Companies forced to close due to Coronavirus restrictions are currently protected from eviction by landlords until March 25, but a Government Bill currently before Parliament is expected to create binding arbitration following this date.
The Commercial Rent (Coronavirus) Bill, which was originally announced alongside a Code of Practice by Kwasi Kwarteng on November 9, 2021 protects commercial tenants in arrears from being evicted. The aim is to encourage landlords and tenants to negotiate how to deal with these arrears and to share the cost of commercial rent debts caused as a result of closures during the pandemic.
The Code of Practice outlines the process for tenants and landlords to settle outstanding debts. But any ongoing disputes after March 25 could be settled by binding arbitration if the Bill successfully passes through Parliament.
Debts built up by the likes of pubs, gyms and restaurants as a result of their forced closure during the pandemic will be within the scope of the legislation. Any debts built up outside of these times will be excluded, as will debts resulting from the voluntary closure of a business where it would not have been forced to close under the emergency measures.
Since November 10, 2021, the existing legislation has protected commercial tenants from County Court Judgements, High Court Judgements and bankruptcy petitions issued against them because of rent arrears accruing during the pandemic.
However, if no agreement can be reached, then either the tenant or landlord can apply for arbitration unilaterally. The arbitration can be applied for within six months of the legislation coming into force with the tenant expected to repay the final agreed amount within 24 months.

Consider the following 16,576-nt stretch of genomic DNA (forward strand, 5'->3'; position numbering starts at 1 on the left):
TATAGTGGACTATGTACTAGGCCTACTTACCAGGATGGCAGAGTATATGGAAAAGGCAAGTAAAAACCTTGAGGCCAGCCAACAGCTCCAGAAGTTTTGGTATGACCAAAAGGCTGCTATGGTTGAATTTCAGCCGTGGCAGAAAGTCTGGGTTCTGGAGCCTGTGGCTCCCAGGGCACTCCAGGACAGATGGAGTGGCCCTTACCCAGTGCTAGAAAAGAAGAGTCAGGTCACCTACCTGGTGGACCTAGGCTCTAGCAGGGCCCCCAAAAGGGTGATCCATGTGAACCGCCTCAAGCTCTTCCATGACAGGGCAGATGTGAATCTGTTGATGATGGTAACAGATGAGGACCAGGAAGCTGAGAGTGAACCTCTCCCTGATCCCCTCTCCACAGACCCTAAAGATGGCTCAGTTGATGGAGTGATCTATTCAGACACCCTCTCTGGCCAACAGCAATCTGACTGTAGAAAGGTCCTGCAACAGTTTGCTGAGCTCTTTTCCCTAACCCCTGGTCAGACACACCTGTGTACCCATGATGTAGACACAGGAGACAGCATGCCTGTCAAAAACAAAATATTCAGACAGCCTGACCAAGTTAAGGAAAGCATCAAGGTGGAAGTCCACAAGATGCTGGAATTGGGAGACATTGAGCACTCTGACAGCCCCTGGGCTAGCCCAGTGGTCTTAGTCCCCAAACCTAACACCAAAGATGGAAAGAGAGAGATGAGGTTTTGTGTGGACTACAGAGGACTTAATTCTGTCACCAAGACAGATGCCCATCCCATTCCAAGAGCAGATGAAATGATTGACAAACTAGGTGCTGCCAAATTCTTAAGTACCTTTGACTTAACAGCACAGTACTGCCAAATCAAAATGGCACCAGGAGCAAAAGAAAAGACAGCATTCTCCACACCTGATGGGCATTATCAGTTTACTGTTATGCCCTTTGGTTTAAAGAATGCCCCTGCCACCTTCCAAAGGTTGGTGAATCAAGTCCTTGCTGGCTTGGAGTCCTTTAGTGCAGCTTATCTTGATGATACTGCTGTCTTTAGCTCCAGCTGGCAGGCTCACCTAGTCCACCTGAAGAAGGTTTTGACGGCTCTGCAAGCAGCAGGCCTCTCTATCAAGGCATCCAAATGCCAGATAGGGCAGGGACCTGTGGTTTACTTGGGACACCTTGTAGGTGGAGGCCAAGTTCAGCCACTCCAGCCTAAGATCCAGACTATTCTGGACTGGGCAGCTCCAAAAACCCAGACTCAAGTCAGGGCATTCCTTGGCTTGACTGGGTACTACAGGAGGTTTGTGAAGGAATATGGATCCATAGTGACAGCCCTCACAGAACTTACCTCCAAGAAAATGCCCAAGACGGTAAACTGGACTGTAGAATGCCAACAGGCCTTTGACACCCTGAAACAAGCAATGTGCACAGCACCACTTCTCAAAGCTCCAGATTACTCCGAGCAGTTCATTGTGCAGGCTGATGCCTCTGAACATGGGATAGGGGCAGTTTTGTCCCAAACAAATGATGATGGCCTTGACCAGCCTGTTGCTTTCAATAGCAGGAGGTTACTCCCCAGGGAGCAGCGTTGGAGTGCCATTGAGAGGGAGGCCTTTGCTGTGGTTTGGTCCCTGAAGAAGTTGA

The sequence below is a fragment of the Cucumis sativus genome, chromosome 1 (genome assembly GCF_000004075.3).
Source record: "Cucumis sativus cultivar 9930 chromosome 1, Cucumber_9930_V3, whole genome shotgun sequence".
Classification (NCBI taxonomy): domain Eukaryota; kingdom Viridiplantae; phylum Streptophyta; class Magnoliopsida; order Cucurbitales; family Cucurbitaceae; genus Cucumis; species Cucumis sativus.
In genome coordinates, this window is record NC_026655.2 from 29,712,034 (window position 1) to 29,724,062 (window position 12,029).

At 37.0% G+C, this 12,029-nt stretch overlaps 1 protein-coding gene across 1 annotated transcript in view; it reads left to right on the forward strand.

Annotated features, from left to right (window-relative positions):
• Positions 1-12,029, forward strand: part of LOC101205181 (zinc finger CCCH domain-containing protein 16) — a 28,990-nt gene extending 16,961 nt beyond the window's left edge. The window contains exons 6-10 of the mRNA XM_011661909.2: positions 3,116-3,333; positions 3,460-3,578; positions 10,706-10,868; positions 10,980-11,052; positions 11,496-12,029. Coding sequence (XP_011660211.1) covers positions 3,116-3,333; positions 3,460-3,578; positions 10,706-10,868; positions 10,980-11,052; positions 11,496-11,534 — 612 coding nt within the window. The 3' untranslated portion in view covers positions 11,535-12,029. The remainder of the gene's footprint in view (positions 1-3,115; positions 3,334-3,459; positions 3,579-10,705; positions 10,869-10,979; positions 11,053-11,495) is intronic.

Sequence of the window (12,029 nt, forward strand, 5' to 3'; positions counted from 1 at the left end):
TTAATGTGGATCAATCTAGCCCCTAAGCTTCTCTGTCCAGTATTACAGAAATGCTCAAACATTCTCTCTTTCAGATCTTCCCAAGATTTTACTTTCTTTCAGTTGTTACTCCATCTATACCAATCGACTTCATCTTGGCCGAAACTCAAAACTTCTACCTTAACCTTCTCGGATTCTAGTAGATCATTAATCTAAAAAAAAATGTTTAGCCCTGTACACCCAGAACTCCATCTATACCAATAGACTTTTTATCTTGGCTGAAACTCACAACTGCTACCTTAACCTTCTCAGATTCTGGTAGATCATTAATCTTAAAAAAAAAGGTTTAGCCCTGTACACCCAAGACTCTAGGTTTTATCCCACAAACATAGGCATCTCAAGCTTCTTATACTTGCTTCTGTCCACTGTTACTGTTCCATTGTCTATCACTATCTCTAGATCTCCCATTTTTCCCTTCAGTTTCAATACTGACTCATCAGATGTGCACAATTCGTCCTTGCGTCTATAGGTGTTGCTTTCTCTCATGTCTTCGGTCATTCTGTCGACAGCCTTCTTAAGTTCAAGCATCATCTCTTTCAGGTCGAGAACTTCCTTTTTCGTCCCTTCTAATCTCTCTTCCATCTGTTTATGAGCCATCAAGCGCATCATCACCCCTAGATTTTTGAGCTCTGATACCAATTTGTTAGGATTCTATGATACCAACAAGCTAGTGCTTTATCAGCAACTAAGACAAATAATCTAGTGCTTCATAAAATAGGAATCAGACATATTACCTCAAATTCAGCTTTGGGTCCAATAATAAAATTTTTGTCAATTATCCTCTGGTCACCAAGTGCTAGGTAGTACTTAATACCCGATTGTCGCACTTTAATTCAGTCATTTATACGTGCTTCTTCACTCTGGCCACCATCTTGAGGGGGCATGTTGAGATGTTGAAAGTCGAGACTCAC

Business Secretary Kwasi Kwarteng said at the launch: “We encourage landlords and tenants to keep working together to reach their own agreements ahead of the new laws coming into place, and we expect tenants capable of paying rent to do so.”
Kate Nicholls OBE, CEO of UK Hospitality, said: “It is in the long-term interests of landlords and tenants to come together and find solutions that ensure business survival and that do not undermine the economic recovery.
“We share government’s view that arbitration should be a last resort and this process must take into account the exceptional and existential level of pain that hospitality businesses have faced over the last 18 months. It must not impact this industry’s ability to rapidly recover and create jobs throughout the country.”
However, while Helen Dickinson OBE, Chief Executive of the British Retail Consortium, supports the principle of compulsory arbitration, she said the “devil will be in the detail on issues around what tenant viability really means in practice and the power of arbitrators”.
She added: “We will engage closely and constructively with government to help ensure their proposals protect otherwise viable businesses, secure the recovery, and protect jobs.”
If you have rental arrears due to forced closures during the pandemic, then please get in touch so we can help support you through this difficult time.